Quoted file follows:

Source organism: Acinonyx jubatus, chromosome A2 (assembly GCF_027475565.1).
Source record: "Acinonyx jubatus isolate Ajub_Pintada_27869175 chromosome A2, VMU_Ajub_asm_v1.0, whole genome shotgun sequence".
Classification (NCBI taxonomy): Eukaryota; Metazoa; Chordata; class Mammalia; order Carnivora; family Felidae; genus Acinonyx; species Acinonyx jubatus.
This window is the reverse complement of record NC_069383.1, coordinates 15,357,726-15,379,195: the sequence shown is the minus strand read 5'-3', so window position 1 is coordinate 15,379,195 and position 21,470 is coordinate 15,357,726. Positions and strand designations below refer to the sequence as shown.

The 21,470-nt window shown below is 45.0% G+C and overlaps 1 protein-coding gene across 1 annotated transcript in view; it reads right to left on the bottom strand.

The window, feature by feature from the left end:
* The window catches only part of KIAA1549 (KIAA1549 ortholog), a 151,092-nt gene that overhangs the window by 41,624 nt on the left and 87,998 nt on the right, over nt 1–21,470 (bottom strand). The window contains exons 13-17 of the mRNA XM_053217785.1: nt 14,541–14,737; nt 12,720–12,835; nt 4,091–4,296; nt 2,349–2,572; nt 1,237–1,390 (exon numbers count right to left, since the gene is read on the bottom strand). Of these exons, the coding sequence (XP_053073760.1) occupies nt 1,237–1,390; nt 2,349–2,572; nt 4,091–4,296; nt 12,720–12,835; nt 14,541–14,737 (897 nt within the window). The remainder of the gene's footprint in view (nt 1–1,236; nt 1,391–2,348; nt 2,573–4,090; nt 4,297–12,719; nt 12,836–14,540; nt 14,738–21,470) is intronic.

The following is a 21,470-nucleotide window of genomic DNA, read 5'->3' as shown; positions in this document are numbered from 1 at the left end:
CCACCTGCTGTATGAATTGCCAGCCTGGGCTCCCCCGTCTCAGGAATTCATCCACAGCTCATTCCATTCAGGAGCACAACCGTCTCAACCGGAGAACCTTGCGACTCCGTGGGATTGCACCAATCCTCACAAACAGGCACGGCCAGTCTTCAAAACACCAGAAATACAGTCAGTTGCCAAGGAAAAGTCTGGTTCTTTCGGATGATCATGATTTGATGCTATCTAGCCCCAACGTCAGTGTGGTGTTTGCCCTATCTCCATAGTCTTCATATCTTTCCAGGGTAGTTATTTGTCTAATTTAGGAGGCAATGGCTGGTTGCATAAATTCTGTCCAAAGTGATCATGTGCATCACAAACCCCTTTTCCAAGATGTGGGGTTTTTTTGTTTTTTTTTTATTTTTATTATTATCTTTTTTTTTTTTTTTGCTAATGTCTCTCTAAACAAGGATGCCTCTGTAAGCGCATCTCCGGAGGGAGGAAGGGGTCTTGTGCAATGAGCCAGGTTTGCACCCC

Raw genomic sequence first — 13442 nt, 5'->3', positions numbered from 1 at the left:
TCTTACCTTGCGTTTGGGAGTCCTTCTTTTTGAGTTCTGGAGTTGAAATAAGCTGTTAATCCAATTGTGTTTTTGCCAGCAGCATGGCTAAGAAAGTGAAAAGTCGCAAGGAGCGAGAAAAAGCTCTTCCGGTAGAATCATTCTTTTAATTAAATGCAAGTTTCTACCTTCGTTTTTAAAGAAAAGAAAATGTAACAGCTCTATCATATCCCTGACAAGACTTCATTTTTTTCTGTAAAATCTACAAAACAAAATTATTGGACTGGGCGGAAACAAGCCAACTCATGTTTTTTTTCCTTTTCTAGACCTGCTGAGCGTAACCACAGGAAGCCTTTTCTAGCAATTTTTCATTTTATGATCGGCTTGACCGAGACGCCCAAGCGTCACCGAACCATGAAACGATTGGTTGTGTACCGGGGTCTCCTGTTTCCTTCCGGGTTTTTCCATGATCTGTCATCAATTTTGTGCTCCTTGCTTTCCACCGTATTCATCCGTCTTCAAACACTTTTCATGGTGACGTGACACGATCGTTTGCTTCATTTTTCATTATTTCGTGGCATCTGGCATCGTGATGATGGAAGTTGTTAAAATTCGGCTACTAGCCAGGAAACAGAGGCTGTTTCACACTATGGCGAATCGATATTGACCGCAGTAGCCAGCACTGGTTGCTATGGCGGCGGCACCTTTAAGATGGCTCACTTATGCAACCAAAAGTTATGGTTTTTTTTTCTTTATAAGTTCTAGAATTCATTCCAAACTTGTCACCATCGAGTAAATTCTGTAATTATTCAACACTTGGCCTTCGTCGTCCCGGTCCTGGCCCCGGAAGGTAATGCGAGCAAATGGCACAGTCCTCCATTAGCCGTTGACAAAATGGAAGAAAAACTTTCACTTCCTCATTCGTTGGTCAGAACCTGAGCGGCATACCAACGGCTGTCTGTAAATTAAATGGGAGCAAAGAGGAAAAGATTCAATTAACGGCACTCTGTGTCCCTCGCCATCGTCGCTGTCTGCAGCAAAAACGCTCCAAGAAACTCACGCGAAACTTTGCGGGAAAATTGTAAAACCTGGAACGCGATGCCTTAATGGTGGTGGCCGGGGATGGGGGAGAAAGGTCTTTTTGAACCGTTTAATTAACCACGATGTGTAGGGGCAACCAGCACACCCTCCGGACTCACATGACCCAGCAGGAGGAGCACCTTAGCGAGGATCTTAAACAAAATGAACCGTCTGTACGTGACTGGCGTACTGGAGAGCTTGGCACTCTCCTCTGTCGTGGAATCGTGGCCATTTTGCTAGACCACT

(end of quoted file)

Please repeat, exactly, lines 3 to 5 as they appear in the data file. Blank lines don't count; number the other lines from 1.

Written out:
Classification (NCBI taxonomy): Eukaryota; Metazoa; Chordata; class Mammalia; order Carnivora; family Felidae; genus Acinonyx; species Acinonyx jubatus.
This window is the reverse complement of record NC_069383.1, coordinates 15,357,726-15,379,195: the sequence shown is the minus strand read 5'-3', so window position 1 is coordinate 15,379,195 and position 21,470 is coordinate 15,357,726. Positions and strand designations below refer to the sequence as shown.

The 21,470-nt window shown below is 45.0% G+C and overlaps 1 protein-coding gene across 1 annotated transcript in view; it reads right to left on the bottom strand.